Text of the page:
My own research and interest into the issues swirling around assessment in schools coincides with the new purpos/ed campaign. Below is another comment left on the Google Doc from which I am highlighting and instigating some further debate around the subject.
Teachers and leaders need to see this as a change in philosophy and pedagogy and that will take good cpd and leadership to embed. It is a shift in balance of teachers’ skills; requires planning which doesn’t depend on fixed SOW as has to flex and bend to meet the needs of young people, there can be no ‘one size fits all’. Also time has to given for reflection which means less ‘coverage’ but deeper learning.
this was commented on by another contributor:
reflection is especially important to give children the time to comment on how they feel about their learning; all too often the time given for plenary/reflection is painfully short. Also, reflection needs to be modelled and focussed to be effective…
An approach being unique to each individual school, even each class and child is something that must be baked into assessment for learning. This malleability must also be reflected in the curriculum that is being used as a foundation and also validated by senior staff in school. There must be a clear message that if assessment takes a curriculum or project into an unexpected direction it is ok, there must be space for the students to feel this and for the teacher to know it is OK.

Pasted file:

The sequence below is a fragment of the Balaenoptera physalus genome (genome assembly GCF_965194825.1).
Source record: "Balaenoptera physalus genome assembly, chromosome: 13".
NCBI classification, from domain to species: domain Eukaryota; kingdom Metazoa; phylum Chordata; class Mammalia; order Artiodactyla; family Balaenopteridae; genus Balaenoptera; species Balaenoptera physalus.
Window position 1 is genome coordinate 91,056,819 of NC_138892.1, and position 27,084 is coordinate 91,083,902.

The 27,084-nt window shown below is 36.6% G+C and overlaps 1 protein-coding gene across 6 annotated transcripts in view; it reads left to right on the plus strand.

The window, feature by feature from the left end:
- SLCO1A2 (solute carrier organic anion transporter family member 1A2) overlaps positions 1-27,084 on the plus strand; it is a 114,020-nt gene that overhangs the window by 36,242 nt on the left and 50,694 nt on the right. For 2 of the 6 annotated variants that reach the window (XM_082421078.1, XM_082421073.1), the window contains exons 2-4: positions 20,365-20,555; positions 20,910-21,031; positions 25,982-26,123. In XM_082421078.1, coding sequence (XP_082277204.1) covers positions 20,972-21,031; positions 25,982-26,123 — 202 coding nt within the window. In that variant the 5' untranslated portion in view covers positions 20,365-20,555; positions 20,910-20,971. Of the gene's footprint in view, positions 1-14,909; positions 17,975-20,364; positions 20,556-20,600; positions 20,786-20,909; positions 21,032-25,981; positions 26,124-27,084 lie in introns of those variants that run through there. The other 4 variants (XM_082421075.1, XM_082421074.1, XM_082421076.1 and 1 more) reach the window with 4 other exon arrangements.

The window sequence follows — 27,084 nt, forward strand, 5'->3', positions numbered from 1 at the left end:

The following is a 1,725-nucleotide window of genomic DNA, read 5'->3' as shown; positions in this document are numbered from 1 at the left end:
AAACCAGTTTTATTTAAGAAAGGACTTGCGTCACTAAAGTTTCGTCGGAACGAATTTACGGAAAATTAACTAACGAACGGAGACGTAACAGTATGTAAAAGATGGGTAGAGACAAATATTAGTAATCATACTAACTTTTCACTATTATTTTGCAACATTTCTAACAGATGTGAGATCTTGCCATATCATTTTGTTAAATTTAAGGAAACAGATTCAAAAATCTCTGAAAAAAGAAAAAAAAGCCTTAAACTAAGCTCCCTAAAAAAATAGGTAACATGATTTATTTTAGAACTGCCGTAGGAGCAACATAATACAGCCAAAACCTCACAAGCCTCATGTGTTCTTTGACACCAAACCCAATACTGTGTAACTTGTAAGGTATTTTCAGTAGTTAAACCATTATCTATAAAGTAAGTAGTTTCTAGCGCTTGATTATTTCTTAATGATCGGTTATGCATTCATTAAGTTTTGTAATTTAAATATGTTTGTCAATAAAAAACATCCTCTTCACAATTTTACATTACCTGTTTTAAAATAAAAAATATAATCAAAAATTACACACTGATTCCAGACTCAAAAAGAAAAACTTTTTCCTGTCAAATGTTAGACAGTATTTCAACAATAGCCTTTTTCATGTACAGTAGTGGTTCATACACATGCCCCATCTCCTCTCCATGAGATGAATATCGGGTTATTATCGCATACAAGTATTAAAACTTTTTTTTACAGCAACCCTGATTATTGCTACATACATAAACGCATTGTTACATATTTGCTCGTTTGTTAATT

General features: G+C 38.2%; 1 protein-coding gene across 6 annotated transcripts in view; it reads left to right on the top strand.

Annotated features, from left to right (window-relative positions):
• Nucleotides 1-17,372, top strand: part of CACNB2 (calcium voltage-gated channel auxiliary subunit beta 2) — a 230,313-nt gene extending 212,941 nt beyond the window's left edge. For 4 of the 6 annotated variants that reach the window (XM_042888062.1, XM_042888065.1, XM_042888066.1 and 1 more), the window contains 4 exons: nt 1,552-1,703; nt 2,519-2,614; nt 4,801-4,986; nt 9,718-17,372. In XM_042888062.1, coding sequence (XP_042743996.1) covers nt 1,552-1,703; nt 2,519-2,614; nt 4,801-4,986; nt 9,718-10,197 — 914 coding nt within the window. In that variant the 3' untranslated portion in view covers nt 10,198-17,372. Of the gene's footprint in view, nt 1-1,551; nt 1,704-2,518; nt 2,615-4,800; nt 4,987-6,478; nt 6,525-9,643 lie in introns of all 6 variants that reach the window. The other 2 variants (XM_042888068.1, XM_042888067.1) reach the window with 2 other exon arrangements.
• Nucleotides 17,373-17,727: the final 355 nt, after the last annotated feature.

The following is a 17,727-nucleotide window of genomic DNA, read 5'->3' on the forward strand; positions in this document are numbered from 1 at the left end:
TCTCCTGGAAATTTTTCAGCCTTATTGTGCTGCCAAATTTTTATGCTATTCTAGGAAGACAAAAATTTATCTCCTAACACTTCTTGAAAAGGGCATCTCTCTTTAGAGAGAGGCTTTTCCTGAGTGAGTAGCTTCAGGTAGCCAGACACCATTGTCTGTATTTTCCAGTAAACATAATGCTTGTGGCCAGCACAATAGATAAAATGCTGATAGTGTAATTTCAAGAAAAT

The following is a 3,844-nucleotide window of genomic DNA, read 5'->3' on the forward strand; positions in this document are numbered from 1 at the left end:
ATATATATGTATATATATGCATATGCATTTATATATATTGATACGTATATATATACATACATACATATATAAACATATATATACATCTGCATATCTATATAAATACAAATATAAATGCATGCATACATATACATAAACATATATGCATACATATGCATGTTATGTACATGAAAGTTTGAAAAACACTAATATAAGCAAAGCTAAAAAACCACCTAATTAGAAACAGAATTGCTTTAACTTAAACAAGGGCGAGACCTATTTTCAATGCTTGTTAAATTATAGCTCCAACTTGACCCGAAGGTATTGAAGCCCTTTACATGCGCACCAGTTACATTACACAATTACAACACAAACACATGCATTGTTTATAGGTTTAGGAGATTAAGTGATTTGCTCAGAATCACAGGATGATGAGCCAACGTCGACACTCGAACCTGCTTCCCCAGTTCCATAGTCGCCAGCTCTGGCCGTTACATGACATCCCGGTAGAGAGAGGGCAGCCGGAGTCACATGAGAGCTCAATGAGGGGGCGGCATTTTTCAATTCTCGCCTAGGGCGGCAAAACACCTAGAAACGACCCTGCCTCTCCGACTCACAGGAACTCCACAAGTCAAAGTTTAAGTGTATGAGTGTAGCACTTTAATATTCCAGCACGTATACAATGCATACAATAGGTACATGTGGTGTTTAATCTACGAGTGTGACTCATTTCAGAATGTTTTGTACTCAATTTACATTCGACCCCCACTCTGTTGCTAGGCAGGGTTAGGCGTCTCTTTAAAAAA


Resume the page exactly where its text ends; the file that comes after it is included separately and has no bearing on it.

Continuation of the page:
All too often we are worried about “coverage”, and our supposed accountability to that, to ever venture from the well trodden path – but it is often on the edges where we find the most powerful learning opportunities.
One size will not fit all, as the contributor rightly points out and we all will face different challenges in the classes we work with – where there is a need for consistency is in the space provided to do it well.
The second comment touches on this point. Reflection is all to often an after-thought, nor is it actively taught, demonstrated and explicitly modelled. There needs to be more discussion about learning and the process we go through and this needs to be brought to the surface by the teacher.
Teachers and pupils alike need the space (from school leaders,from local authorities, from government) to adapt what they are doing to improve the learning process: the curriculum space to explore the edges; the timetable space to reflect on the process and the professional space to make judgements about where learning is heading.
Pic: Deep under